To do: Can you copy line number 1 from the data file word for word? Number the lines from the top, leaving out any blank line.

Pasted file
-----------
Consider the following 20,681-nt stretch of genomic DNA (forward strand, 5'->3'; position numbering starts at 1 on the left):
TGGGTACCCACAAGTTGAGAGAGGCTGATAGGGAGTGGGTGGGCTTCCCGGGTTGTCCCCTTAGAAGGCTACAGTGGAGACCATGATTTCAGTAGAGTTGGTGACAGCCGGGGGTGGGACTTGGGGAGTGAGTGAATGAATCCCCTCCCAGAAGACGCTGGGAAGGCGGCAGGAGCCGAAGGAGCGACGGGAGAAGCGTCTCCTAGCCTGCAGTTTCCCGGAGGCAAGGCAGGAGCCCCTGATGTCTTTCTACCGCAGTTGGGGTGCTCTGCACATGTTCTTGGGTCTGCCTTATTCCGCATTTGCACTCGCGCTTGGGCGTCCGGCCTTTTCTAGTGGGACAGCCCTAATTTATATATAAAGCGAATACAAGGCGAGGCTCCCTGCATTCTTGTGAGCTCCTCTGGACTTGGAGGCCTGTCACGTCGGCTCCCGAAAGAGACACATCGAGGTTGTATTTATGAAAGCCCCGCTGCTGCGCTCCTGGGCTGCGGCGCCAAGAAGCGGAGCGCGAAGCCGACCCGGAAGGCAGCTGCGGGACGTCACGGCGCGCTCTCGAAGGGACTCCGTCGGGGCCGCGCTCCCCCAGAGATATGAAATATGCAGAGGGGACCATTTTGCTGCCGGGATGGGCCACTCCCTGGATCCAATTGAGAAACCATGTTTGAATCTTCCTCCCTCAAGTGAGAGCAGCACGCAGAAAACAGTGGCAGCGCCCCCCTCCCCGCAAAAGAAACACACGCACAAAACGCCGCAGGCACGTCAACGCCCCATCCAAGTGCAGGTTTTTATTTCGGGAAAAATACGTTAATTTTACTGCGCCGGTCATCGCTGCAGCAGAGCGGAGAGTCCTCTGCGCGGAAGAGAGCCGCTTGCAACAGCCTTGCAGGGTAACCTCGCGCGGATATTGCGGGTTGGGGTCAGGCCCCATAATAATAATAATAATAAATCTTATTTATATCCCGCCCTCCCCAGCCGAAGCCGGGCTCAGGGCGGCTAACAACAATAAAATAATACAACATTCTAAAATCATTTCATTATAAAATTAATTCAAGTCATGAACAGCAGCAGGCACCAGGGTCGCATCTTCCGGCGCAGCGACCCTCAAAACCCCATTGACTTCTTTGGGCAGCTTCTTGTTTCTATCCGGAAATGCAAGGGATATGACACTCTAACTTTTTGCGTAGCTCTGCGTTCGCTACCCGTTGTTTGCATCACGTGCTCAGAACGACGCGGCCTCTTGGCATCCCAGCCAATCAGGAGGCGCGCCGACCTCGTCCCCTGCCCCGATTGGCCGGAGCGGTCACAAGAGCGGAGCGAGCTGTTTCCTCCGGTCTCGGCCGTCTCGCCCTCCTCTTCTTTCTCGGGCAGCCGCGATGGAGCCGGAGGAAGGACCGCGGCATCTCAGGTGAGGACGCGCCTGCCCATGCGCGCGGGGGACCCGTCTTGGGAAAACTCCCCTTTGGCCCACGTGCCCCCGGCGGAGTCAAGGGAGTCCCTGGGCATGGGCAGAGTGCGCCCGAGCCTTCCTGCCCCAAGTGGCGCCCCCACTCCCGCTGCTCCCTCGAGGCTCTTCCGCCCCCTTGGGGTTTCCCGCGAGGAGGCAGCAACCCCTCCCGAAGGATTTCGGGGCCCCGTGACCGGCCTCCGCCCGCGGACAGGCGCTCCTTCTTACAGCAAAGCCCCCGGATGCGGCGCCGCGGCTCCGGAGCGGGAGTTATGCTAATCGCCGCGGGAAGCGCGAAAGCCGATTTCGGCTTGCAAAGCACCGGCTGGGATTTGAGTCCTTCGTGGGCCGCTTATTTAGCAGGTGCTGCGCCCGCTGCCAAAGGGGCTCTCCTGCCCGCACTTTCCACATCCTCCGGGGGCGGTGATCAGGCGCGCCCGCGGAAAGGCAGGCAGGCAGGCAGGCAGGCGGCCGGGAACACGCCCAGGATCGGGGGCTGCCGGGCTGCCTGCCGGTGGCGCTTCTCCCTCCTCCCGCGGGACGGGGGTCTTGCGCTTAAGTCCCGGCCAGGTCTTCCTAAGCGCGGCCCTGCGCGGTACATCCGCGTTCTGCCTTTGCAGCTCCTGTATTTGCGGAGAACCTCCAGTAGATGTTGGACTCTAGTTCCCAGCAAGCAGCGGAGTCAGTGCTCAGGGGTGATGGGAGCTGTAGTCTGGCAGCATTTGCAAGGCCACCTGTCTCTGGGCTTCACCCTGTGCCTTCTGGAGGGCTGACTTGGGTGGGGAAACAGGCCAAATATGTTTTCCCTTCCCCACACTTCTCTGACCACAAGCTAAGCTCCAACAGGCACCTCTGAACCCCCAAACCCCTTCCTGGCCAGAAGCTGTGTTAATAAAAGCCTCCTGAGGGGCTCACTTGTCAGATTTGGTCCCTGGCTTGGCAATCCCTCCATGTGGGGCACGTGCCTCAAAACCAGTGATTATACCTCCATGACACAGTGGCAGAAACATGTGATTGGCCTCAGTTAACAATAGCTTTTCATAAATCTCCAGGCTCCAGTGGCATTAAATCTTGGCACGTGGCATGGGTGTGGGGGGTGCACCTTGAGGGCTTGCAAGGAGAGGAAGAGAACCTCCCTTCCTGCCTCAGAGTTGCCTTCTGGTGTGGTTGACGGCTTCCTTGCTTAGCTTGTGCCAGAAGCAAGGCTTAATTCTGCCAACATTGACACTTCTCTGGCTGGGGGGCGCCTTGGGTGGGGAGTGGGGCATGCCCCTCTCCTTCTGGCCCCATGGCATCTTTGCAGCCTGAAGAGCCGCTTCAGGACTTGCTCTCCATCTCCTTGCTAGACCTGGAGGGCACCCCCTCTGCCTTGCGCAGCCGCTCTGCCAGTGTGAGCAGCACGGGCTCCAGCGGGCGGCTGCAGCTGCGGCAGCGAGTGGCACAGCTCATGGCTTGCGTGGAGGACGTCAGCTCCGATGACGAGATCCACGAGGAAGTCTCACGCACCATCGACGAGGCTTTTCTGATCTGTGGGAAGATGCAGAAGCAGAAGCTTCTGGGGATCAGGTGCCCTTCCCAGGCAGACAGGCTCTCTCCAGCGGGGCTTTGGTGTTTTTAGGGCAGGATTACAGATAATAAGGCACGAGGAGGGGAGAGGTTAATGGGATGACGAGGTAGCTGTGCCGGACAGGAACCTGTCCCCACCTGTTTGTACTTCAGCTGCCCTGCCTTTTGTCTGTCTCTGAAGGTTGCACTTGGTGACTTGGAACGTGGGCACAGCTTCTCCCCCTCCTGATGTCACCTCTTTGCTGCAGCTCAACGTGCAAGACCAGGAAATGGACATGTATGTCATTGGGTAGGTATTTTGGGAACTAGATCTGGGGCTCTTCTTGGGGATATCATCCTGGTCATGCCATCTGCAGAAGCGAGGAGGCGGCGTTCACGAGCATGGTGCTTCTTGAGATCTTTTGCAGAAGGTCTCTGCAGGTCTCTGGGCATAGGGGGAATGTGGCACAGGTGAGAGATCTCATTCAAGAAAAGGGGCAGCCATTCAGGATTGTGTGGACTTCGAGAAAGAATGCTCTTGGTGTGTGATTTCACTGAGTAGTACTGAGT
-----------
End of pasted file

Consider the following 20,681-nt stretch of genomic DNA (forward strand, 5'->3'; position numbering starts at 1 on the left):